The New York State Council of Trout Unlimited weighed in this week on the work being done in Adirondack rivers and streams.
In a letter to Gov. Andrew Cuomo, the group claims some work crews are doing more harm than good by not following state Department of Environmental Conservation emergency guidelines.
The Sept. 27 letter states that Trout Unlimited was initially relieved to read the DEC's emergency flood response guidelines after Tropical Storm Irene hit the region on Aug. 28; however, the organization has grown concerned since then because some work is "proceeding in a manner inconsistent with these guidelines."
Critics of the restoration work done in Adirondack rivers and streams since Tropical Storm Irene have pointed to John’s Brook in Keene Valley, seen Tuesday, as an example of how not to repair a waterway. They say the brook’s now-uniform channel will make flooding worse for people downstream and not provide enough habitat for aquatic life.
(Enterprise photo — Mike Lynch)
The organization is concerned that such work is harming natural habitat and could exacerbate future flooding events.
"Aesthetic, recreational and economic values are lost wherever channels are degraded," the letter says. "Subsequent flood impacts are not controlled; channel maintenance costs skyrocket and post flood repairs of previously altered channels ... are overwhelming."
The letter was signed by Elma resident Dee Maciejewski, chairman of the group's statewide council, and Queensbury resident John Braico, who is secretary and resource management vice president.
"We're bulldozing and excavating in a method that won't do any good and will just result in more flooding problems at the next high-water event," Bill Wellman, Region 5 vice president of Trout Unlimited's New York State Council, told the Enterprise Friday. "There's a mad rush to get stuff out of streams. Some of it is justified. If you've got something that's going to imperil a building, a life, a roadway, something has to be done and the TU guys understand that. However, there's a tendency to take that authority a little too far."
Trout Unlimited had previously contacted state officials on Sept. 23 as a member of an alliance asking for heavy machinery work to be halted in Adirondack rivers and streams. The alliance said that before any more such work is done, there should be a meeting to address it that includes members of the state Adirondack Park Agency, Department of Transportation, DEC and other stakeholder groups.
In recent weeks, the Adirondack Council, Adirondack Wild: Friends of the Forest Preserve, the AuSable River Association, and numerous citizens and businesses have expressed concern about the stream and river work.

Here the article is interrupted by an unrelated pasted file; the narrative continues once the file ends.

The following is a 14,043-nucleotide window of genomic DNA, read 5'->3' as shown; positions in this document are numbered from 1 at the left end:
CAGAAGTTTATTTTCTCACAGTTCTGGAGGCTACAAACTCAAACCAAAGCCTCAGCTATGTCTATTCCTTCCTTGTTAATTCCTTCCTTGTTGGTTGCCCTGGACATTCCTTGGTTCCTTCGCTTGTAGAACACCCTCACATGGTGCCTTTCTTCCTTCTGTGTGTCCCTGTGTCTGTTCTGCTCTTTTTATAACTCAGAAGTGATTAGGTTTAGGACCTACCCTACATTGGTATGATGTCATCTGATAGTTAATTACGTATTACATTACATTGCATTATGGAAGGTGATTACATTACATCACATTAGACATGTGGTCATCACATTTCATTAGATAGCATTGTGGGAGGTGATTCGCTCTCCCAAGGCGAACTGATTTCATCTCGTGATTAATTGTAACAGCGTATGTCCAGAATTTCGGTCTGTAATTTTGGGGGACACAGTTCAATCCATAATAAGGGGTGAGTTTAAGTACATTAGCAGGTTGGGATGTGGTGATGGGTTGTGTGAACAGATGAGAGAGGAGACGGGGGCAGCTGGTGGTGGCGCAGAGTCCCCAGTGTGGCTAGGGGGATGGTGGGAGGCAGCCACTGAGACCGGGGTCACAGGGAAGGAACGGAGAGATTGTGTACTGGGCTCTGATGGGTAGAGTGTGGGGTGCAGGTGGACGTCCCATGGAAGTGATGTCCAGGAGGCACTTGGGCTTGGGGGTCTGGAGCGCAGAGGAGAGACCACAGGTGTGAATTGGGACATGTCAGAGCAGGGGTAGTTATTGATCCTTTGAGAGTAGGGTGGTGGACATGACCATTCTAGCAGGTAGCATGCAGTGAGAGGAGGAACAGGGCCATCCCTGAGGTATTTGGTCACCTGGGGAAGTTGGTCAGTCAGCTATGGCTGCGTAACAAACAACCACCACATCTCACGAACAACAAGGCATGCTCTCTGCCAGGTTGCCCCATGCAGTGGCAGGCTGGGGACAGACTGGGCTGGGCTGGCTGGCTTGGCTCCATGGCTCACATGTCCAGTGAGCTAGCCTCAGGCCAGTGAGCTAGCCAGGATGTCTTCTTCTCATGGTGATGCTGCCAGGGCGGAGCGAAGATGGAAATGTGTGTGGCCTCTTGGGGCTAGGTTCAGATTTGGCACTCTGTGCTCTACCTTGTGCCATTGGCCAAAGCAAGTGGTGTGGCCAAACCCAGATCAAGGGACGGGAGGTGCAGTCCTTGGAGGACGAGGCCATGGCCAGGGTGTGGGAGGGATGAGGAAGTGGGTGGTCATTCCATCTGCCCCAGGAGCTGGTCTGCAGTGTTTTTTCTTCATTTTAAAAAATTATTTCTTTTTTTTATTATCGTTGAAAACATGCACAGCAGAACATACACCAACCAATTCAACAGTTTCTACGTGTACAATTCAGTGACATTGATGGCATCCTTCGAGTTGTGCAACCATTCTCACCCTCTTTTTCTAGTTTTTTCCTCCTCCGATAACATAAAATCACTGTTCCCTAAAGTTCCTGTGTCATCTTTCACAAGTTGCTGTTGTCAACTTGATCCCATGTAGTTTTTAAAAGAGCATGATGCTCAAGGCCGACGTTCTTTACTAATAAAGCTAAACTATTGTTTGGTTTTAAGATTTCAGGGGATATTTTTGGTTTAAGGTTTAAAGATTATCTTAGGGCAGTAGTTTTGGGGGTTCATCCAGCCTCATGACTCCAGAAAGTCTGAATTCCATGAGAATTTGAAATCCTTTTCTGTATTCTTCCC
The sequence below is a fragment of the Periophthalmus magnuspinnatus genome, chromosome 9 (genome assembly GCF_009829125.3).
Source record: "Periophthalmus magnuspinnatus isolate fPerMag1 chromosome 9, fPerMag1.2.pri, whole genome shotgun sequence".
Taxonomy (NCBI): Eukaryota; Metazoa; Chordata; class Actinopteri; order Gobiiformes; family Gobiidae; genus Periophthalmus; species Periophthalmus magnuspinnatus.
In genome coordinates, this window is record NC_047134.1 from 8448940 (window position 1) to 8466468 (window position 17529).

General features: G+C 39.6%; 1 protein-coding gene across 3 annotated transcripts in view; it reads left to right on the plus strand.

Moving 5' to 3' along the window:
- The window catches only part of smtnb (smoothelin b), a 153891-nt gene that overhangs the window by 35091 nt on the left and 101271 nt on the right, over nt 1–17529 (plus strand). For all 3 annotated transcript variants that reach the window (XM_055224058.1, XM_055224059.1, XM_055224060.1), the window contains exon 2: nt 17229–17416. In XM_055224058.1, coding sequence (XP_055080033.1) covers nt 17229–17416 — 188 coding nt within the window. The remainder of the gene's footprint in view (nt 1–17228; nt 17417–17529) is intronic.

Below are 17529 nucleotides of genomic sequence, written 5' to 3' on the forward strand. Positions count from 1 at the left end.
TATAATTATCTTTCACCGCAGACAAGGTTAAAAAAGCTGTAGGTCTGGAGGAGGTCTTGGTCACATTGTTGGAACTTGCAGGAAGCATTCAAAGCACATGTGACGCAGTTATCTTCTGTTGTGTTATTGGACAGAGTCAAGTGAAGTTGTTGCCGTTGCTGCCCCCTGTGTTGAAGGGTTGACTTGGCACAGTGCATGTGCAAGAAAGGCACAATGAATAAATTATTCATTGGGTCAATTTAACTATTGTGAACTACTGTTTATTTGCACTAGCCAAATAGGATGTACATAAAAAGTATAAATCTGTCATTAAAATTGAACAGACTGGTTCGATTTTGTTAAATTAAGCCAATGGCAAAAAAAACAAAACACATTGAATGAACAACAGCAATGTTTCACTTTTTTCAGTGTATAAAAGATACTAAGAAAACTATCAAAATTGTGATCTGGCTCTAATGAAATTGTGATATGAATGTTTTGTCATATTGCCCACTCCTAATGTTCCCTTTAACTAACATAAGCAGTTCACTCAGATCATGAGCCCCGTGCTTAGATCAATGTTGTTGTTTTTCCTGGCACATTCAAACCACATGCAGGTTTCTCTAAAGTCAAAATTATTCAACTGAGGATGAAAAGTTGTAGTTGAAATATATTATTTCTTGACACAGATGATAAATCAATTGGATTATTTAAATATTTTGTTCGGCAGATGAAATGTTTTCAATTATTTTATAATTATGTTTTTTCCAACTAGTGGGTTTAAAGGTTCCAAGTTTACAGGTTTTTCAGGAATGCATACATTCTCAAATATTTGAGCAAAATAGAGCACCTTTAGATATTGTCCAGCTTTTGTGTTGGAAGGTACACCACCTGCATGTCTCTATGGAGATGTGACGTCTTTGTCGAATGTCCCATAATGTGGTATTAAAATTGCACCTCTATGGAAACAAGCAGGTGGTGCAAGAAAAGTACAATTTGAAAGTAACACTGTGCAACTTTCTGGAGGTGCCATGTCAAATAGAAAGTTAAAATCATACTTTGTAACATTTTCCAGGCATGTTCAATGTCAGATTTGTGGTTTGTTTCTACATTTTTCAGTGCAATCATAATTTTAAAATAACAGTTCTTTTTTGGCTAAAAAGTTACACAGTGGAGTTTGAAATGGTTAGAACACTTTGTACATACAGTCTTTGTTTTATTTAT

Local officials have defended it, saying it has been necessary to protect the public at large from future flooding events.
Work crews have until Oct. 8, when environmental permitting requirements go back into effect. The governor suspended them on Aug. 30 to speed rebuilding after the storm.
DEC spokeswoman Emily DeSantis, when asked if there were cases in which crews working in Adirondack waterways violated DEC guidelines, said, "While most of the emergency repair work in streams has been critical to protect life and property following the flooding events, there are cases where repair work may have exceeded emergency authorization guidelines."
She added, "DEC staff is working collaboratively with the DOT, APA and local governments to inspect work performed under emergency authorizations to ensure no unnecessary harm is done and to make certain the environment and property will continue to be protected during future storm events."
When asked specifically about John's Brook, she said it was being inspected. She also said no decisions have been made about whether to extend the emergency authorization deadline.
Braico told the Enterprise in an email that "neither emergency DEC guidelines nor DEC general permitting requirements have been followed or enforced." He said the public is beyond needing emergency conditions at this point, and it's time for local, state and federal agencies and various groups "to work together to meet common objectives that help us recover from the flood disaster, help the environment heal, and offer true reduction in flood risk by dealing with flood energies and all other aspects of flood response in currently accepted means.
"To do otherwise risks squandering limited money, leaving the populace at greater risk of future flood damage, and leaves the streams despoiled for many decades. None of this is an acceptable 'cost,' none of it is justifiable."
Contact Mike Lynch at 518-891-2600 ext. 28 or email@example.com.